THE MYSTERIOUS KNIGHTS TEMPLARS AND THE ORIGINS OF THE MARAIS DISTRICT –
This district of Paris is one of the most historic and fascinating in the city. Nowadays, it’s known for hip boutiques, quirky art galleries, great cafes, restaurants and fresh food, a couple of delightful squares, and some of the best museums in the city. Although its origins were far from auspicious, it’s a place we always head to for all these attractions and much more. It’s an enticing melange of ancient and traditional plus contemporary and slightly quirky, making it one of the most interesting areas in Paris.
During the Middle Ages, this area on the Right Bank of Paris was swampy marsh land divided into many small parcels, narrow houses tightly packed one against the other, with their tiny, barely-viable fields producing vegetables for the city. The original marshland was the remnant of an ancient branch of the Seine that had once flowed down from the heights of Belleville, east of Paris. The name Le Marais, literally The Swamp or Marsh, has remained to this day, and now comprises the 3rd and 4th arrondissements.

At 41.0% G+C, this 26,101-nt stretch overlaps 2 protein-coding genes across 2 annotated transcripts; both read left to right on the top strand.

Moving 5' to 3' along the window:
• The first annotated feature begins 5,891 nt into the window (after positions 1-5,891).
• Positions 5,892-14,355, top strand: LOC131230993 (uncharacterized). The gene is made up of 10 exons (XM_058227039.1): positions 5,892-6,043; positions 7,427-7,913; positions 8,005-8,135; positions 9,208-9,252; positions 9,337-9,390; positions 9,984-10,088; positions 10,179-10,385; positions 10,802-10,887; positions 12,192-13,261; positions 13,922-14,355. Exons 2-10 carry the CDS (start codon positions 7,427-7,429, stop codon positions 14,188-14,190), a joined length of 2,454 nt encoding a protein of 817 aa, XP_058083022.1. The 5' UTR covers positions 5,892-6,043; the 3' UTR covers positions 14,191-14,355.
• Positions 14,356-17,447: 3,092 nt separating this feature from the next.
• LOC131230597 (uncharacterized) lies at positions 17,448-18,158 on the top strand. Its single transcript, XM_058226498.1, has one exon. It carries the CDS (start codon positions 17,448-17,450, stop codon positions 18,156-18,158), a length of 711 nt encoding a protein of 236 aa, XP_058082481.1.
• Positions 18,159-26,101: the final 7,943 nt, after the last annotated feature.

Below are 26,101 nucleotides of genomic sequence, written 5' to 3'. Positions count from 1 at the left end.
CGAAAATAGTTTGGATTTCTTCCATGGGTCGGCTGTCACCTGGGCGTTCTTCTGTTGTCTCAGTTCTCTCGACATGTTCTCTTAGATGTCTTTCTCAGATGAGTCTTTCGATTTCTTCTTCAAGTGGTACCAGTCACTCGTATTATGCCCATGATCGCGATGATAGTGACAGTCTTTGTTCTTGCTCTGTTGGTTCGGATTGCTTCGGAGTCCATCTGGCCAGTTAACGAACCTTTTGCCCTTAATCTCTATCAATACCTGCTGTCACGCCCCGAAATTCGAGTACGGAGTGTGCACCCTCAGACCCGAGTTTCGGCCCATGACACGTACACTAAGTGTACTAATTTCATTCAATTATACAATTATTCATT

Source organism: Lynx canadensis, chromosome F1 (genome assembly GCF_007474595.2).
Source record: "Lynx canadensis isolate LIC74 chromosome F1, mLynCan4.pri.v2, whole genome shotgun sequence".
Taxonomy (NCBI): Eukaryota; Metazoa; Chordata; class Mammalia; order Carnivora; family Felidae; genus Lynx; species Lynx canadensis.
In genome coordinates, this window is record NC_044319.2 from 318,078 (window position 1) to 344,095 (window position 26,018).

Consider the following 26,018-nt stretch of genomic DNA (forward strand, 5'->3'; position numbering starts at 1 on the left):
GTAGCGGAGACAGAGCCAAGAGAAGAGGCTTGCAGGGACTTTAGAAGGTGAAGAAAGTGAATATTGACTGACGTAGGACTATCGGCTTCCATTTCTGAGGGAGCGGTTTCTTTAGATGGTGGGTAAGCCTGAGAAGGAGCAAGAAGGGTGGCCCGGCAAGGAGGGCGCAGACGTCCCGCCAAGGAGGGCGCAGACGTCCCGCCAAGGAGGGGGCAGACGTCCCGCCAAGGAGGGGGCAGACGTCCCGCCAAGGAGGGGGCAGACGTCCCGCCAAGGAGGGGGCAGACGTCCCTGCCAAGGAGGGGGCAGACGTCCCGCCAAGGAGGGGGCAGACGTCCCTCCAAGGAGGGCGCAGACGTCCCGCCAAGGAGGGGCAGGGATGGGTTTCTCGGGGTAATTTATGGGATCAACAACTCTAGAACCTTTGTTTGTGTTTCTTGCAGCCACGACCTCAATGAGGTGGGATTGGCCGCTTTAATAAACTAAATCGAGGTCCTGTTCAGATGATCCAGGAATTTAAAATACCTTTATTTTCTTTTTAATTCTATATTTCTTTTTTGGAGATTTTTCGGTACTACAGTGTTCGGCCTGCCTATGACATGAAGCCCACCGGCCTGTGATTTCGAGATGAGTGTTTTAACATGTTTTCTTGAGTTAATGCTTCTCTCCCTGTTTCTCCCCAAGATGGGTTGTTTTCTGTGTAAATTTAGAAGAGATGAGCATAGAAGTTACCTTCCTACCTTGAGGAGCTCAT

The Knights Templar, the “founding fathers” of the 3rd arrondissement, were originally an elite French military order formed in the Holy Land from around 1118AD, set up for the protection of Christian pilgrims. After the collapse of the Christian Kingdom, they retreated to Cyprus, and from there, spread out across Europe. Their great wealth, mostly obtained through gifts bestowed on the order by grateful Christian pilgrims, enabled them to acquire vast estates and lands, which accelerated the process. Louis VII donated land to the Knights in 1139, close to today’s Hotel de Ville, comprising the Marais swamplands, who set about draining and improving the land to make it arable. The Knights were following the example of the monks of Saint Martin des Champs who had dried up the swamps on the western fringe of the city a century earlier. Having redeemed and improved the land through their sophisticated agricultural methods, the Knights moved to its north-eastern edge, where they built a fortified compound, l‘Enclos du Temple, which also served as their European headquarters.